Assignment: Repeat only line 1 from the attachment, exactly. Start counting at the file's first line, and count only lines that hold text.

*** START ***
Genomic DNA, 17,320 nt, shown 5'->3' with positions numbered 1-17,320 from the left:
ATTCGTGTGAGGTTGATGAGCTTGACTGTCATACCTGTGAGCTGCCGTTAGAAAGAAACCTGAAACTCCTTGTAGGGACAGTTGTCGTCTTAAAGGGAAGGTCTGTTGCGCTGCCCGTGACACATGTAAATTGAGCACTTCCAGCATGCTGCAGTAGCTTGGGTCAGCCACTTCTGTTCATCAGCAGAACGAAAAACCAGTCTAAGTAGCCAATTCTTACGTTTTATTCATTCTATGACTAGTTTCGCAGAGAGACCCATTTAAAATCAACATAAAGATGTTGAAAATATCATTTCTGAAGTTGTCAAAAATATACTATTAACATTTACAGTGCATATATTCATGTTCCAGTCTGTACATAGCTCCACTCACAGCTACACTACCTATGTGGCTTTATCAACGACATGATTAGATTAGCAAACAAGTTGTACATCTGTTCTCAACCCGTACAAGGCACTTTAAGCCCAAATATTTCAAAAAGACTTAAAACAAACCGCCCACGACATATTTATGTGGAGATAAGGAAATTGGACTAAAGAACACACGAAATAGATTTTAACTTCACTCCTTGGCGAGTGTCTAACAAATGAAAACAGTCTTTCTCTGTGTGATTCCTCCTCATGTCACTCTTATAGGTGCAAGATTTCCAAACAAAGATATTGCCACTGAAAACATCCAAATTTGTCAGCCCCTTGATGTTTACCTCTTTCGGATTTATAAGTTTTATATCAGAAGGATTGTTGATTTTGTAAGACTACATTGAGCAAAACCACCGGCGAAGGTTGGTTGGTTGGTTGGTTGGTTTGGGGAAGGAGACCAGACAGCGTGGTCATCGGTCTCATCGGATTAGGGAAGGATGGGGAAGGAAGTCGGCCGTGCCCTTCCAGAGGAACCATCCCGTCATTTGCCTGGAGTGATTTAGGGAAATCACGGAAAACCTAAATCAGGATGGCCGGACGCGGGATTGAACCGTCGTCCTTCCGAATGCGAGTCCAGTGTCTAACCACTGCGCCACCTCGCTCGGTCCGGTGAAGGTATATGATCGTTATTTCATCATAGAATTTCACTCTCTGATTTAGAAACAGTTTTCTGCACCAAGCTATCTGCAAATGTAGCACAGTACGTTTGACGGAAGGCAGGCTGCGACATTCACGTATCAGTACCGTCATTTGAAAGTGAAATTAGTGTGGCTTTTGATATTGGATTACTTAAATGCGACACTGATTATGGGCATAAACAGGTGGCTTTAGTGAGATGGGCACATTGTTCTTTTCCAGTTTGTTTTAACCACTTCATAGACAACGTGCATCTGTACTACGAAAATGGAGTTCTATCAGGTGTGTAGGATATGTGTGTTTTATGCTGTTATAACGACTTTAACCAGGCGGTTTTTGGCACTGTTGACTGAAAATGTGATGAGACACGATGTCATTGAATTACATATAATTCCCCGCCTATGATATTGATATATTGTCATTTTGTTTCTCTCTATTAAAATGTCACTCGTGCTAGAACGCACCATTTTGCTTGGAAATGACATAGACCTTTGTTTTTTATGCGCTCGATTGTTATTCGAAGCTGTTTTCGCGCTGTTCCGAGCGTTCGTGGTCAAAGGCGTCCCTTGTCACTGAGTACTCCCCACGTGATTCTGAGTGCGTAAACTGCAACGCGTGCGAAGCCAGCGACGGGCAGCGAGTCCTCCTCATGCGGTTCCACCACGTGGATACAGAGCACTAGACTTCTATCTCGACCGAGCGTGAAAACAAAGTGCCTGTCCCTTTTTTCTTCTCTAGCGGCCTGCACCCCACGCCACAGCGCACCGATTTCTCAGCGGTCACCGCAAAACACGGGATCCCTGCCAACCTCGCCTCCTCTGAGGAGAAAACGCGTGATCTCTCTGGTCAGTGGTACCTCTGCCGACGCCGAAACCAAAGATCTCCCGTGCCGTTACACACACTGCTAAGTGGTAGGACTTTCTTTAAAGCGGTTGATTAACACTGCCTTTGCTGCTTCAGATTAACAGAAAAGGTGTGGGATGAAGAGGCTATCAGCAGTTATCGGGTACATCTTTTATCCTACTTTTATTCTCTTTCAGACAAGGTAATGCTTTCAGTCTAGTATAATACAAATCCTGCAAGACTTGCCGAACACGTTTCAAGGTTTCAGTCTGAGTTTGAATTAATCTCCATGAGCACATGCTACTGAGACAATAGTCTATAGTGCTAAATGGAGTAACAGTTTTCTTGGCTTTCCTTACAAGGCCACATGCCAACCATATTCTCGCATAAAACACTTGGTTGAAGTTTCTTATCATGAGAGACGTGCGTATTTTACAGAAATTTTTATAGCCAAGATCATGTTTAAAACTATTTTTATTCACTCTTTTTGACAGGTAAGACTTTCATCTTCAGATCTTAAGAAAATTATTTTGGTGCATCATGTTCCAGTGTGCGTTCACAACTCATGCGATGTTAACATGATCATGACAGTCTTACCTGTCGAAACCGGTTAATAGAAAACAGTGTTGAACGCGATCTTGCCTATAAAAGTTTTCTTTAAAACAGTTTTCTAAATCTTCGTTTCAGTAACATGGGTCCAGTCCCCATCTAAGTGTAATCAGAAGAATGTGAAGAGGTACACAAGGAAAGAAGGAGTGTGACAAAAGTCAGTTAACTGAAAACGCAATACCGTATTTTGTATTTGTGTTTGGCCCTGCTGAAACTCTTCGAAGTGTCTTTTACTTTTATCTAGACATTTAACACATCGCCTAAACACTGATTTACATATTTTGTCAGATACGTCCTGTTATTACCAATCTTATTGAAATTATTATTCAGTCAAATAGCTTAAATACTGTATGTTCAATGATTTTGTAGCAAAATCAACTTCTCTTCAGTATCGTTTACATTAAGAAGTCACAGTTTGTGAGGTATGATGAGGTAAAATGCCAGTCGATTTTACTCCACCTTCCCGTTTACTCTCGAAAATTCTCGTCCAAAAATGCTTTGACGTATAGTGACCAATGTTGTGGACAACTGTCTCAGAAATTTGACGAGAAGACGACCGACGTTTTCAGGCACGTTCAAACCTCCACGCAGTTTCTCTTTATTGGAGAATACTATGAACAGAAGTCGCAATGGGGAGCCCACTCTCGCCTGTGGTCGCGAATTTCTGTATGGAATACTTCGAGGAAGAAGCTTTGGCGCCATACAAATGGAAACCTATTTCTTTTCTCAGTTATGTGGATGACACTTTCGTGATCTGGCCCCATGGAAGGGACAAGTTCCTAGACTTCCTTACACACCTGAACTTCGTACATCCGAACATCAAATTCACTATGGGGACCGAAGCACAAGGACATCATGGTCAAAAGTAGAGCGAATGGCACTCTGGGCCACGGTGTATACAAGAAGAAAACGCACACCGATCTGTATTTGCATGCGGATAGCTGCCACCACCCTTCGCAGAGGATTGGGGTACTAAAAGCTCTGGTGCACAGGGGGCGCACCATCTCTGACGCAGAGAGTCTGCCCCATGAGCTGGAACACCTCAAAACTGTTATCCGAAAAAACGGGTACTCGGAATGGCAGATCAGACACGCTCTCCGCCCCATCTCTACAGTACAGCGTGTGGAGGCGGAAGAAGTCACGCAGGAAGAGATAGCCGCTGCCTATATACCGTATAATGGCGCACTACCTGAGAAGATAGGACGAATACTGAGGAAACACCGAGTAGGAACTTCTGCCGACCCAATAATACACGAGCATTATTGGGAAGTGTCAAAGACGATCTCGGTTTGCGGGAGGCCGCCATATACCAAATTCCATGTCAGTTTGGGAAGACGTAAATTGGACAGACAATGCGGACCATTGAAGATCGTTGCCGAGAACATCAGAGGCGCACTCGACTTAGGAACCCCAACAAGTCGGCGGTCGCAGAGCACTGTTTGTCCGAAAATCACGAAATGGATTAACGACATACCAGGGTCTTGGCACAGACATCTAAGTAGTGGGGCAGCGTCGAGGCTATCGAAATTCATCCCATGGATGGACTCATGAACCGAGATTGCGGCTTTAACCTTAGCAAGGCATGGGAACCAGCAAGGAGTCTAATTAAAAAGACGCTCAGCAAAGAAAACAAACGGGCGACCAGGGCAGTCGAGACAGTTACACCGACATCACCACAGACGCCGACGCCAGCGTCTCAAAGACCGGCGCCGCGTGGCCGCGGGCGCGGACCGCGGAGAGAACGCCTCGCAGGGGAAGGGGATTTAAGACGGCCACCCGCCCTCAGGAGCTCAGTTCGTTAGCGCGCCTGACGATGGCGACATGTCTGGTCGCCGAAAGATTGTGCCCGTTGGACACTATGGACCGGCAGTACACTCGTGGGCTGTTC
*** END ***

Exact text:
Genomic DNA, 17,320 nt, shown 5'->3' with positions numbered 1-17,320 from the left: